During this period a Delhi newspaper carried a story of the "Importance of Being Omita Paul" who is currently advisor to Mukherjee in the ministry. It is a well known fact that Paul has been accompanying Pranab Mukherjee over 30 years, serving as his Officer on Special Duty or Advisor in the various ministries he has headed. Mukherjee's camp attributed this story to "leaks" from the Home Ministry and the feud sharpened as the days proceeded.
The genesis of this rivalry lies somewhere in the past. Pranab Mukherjee was fairly close to then Prime Minister Indira Gandhi, although never really in the inner circle. However, his astuteness as a politician was recognised by her and he was brought in as a deputy minister in 1973, and re-elected several times to the Rajya Sabha. After she came back to power, Mukherjee became her Finance Minister between 1982-84 and it is useful to note that at this time Dr Manmohan Singh was the Reserve Bank Governor under him. Singh’s is also a success story that has never ceased to rankle, as Mukherjee found himself being equaled and overtaken by Chidambaram and Manmohan Singh in the party hierarchy.
More so, as his one mistake of declaring his Prime Ministerial ambitions after the death of Indira Gandhi has continued to hound him. Mukherjee was virtually shunned out of the Congress party and went on to form his highly unsuccessful Rashtriya Samajwadi Congress. It was at this time that Chidambaram entered Congress national politics and was brought by Rajiv Gandhi into the Council of Ministers as the Deputy Minister of Commerce. He went on to become Minister of State for Internal Security in the same government holding the post in 1989, just when Mukherjee came back into the party after making peace with Rajiv Gandhi.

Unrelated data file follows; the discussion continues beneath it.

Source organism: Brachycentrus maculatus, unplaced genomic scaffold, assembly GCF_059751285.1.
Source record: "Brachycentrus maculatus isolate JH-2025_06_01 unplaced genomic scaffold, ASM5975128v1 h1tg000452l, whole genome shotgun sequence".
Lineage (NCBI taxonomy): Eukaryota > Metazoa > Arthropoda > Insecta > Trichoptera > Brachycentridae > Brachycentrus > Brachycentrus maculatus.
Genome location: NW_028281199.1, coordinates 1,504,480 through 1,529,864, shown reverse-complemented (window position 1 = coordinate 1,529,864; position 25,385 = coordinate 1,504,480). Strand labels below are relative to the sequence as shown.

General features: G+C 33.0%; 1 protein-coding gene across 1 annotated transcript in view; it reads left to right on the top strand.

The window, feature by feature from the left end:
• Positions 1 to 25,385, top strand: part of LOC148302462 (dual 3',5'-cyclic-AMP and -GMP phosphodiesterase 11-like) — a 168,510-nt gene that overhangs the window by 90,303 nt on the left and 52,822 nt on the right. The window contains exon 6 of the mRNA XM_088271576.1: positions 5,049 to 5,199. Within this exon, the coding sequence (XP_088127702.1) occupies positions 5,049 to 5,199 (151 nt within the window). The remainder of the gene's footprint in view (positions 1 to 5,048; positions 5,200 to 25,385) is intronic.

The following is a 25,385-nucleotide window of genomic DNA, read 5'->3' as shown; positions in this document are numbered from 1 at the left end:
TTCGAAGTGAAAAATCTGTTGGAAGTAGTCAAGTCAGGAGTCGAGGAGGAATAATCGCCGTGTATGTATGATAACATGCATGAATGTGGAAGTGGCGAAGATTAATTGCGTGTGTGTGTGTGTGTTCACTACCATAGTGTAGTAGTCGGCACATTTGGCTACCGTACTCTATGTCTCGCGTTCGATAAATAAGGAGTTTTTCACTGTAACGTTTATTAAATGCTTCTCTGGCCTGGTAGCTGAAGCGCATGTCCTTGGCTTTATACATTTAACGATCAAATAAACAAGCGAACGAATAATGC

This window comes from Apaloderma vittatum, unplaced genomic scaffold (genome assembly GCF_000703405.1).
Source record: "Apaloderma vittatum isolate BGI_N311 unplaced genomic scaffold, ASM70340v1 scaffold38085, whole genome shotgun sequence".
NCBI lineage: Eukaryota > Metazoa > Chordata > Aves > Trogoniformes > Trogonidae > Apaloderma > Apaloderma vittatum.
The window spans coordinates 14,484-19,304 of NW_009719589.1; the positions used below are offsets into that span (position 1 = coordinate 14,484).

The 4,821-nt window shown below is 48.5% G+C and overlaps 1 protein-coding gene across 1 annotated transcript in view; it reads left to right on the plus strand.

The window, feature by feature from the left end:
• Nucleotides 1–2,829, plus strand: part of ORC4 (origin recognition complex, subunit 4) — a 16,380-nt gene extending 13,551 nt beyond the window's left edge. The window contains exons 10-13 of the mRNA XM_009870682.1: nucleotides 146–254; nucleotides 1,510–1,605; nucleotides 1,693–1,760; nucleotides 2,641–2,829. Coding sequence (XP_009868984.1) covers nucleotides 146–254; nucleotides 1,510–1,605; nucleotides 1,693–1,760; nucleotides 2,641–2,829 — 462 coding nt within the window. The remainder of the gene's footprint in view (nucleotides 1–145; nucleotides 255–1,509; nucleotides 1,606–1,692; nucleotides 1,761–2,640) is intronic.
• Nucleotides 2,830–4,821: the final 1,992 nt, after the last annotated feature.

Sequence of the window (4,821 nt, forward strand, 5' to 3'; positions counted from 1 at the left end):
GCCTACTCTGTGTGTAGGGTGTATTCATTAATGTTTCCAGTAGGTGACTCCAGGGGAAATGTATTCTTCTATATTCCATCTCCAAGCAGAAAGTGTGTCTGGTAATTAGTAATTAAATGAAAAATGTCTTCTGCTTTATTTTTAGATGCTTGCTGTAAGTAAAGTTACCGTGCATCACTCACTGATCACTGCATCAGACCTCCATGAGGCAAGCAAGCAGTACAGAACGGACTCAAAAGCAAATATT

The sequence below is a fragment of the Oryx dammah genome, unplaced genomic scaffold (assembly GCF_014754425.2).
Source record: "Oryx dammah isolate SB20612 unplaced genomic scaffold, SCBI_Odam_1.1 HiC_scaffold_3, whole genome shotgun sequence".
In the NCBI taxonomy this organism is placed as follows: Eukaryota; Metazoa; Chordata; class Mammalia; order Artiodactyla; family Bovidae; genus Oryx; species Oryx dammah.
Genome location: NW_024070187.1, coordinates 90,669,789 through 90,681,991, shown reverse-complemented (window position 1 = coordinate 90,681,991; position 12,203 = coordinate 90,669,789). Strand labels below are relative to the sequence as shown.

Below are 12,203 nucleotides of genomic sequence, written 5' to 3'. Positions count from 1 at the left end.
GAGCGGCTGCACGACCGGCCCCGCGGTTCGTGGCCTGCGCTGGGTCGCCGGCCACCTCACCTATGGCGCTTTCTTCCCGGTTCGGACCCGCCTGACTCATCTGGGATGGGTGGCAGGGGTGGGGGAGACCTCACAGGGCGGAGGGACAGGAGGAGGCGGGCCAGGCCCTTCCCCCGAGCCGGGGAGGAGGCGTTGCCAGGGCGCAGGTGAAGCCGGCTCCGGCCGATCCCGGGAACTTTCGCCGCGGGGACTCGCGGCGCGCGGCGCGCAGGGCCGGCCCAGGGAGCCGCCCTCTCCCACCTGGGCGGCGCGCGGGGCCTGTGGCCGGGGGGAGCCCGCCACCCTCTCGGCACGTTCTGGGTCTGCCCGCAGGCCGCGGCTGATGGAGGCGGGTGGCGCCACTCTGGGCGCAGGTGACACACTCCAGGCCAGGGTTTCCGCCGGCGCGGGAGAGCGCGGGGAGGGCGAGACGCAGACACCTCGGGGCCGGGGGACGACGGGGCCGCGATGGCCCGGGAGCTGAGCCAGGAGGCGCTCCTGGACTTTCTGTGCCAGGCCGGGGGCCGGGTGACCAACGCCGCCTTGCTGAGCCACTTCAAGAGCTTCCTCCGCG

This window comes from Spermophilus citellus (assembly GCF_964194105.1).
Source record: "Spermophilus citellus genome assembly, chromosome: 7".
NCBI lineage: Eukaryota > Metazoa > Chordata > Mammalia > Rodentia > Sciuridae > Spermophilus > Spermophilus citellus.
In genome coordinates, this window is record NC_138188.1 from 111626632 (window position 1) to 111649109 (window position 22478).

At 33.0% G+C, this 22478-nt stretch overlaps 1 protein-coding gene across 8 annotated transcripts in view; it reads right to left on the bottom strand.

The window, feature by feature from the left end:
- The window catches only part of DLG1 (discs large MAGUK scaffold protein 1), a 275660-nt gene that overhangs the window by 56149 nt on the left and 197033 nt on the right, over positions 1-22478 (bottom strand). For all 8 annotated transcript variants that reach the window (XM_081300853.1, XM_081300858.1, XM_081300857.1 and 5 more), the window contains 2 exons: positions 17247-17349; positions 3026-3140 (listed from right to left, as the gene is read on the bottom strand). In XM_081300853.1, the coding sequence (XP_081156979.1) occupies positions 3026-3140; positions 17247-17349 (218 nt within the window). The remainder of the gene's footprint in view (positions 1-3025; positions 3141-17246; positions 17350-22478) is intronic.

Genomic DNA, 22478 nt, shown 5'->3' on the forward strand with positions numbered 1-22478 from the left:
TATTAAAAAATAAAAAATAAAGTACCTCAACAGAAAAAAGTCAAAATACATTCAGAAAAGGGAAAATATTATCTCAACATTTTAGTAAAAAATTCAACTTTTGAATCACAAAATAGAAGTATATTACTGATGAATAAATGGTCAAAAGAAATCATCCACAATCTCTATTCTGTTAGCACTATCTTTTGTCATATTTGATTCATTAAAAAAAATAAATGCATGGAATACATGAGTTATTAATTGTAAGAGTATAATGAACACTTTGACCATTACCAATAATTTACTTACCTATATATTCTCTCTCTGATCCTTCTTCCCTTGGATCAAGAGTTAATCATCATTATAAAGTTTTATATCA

Interestingly, Mukherjee flourished during Narasimha Rao’s Prime Ministership going on to become the Minister of External Affairs. Chidambaram, on the other hand, left to join the Tamil Manila Congress, a successful enterprise unlike Mukherjee’s party, and became the Finance Minister of an Opposition government in Delhi.